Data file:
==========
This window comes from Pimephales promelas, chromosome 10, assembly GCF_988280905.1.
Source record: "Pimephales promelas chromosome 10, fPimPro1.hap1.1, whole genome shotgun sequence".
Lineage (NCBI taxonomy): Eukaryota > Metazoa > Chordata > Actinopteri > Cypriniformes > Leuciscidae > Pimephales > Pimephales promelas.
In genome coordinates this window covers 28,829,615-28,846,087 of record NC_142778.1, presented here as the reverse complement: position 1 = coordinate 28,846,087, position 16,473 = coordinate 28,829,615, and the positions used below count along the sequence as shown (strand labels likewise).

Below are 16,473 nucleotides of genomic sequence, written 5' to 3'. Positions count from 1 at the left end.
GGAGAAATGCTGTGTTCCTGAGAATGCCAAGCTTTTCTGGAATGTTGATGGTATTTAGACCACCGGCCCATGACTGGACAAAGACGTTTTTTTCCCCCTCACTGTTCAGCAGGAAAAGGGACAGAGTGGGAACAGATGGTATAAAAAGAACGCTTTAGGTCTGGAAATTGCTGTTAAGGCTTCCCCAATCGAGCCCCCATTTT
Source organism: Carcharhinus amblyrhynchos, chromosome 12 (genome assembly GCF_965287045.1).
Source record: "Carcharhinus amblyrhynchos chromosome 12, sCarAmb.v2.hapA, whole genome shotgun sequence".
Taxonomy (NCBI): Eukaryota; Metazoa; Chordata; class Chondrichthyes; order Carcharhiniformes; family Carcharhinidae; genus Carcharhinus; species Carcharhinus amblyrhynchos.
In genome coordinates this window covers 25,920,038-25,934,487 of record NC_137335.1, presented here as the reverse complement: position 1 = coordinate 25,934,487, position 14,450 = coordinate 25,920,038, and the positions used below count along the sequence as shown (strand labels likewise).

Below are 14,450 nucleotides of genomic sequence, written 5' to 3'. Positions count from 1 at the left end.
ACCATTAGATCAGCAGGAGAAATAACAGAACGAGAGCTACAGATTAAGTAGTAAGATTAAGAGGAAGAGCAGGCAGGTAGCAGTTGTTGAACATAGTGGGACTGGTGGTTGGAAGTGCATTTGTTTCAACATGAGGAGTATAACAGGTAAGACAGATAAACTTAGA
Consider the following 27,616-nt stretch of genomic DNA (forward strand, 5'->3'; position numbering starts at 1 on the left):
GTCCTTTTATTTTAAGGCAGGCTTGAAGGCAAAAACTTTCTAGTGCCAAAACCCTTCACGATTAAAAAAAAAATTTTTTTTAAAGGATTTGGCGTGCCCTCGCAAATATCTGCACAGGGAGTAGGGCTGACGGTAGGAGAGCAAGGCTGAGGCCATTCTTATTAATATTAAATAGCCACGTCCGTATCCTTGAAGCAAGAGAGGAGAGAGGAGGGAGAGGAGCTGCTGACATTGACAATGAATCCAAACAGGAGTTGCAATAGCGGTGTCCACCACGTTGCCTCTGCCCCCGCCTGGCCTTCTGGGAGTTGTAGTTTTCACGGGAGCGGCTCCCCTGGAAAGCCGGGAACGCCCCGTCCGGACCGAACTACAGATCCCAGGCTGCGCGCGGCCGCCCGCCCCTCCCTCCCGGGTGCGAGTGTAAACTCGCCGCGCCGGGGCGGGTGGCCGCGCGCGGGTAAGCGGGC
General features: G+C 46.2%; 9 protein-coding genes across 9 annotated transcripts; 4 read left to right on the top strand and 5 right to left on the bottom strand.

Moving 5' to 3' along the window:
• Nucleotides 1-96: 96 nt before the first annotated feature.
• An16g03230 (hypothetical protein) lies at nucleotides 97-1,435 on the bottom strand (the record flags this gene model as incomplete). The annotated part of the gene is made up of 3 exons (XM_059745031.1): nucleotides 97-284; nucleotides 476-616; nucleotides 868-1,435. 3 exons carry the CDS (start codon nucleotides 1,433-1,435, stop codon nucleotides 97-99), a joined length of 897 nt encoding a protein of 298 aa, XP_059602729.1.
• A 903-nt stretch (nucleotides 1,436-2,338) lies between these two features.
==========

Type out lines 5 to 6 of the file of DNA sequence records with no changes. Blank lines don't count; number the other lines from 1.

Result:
Below are 16,473 nucleotides of genomic sequence, written 5' to 3'. Positions count from 1 at the left end.
GGAGAAATGCTGTGTTCCTGAGAATGCCAAGCTTTTCTGGAATGTTGATGGTATTTAGACCACCGGCCCATGACTGGACAAAGACGTTTTTTTCCCCCTCACTGTTCAGCAGGAAAAGGGACAGAGTGGGAACAGATGGTATAAAAAGAACGCTTTAGGTCTGGAAATTGCTGTTAAGGCTTCCCCAATCGAGCCCCCATTTT